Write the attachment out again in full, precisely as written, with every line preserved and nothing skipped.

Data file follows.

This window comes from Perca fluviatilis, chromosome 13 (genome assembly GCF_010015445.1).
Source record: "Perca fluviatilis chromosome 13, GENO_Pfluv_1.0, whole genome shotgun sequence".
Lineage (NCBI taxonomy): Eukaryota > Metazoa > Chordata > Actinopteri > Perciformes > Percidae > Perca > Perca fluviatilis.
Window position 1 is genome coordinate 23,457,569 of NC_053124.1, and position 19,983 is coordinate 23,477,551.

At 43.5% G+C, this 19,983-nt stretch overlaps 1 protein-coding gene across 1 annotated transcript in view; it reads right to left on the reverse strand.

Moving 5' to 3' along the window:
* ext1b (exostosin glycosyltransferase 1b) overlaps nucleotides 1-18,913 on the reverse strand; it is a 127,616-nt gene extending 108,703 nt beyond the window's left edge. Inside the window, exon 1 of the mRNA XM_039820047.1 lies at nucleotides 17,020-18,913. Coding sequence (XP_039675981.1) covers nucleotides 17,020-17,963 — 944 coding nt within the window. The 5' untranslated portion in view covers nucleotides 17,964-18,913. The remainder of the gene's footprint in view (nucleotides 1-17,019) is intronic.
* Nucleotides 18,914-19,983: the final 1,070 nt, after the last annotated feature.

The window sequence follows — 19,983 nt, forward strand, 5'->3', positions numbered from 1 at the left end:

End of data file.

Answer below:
This window comes from Perca fluviatilis, chromosome 13 (genome assembly GCF_010015445.1).
Source record: "Perca fluviatilis chromosome 13, GENO_Pfluv_1.0, whole genome shotgun sequence".
Lineage (NCBI taxonomy): Eukaryota > Metazoa > Chordata > Actinopteri > Perciformes > Percidae > Perca > Perca fluviatilis.
Window position 1 is genome coordinate 23,457,569 of NC_053124.1, and position 19,983 is coordinate 23,477,551.

At 43.5% G+C, this 19,983-nt stretch overlaps 1 protein-coding gene across 1 annotated transcript in view; it reads right to left on the reverse strand.

Moving 5' to 3' along the window:
* ext1b (exostosin glycosyltransferase 1b) overlaps nucleotides 1-18,913 on the reverse strand; it is a 127,616-nt gene extending 108,703 nt beyond the window's left edge. Inside the window, exon 1 of the mRNA XM_039820047.1 lies at nucleotides 17,020-18,913. Coding sequence (XP_039675981.1) covers nucleotides 17,020-17,963 — 944 coding nt within the window. The 5' untranslated portion in view covers nucleotides 17,964-18,913. The remainder of the gene's footprint in view (nucleotides 1-17,019) is intronic.
* Nucleotides 18,914-19,983: the final 1,070 nt, after the last annotated feature.

The window sequence follows — 19,983 nt, forward strand, 5'->3', positions numbered from 1 at the left end: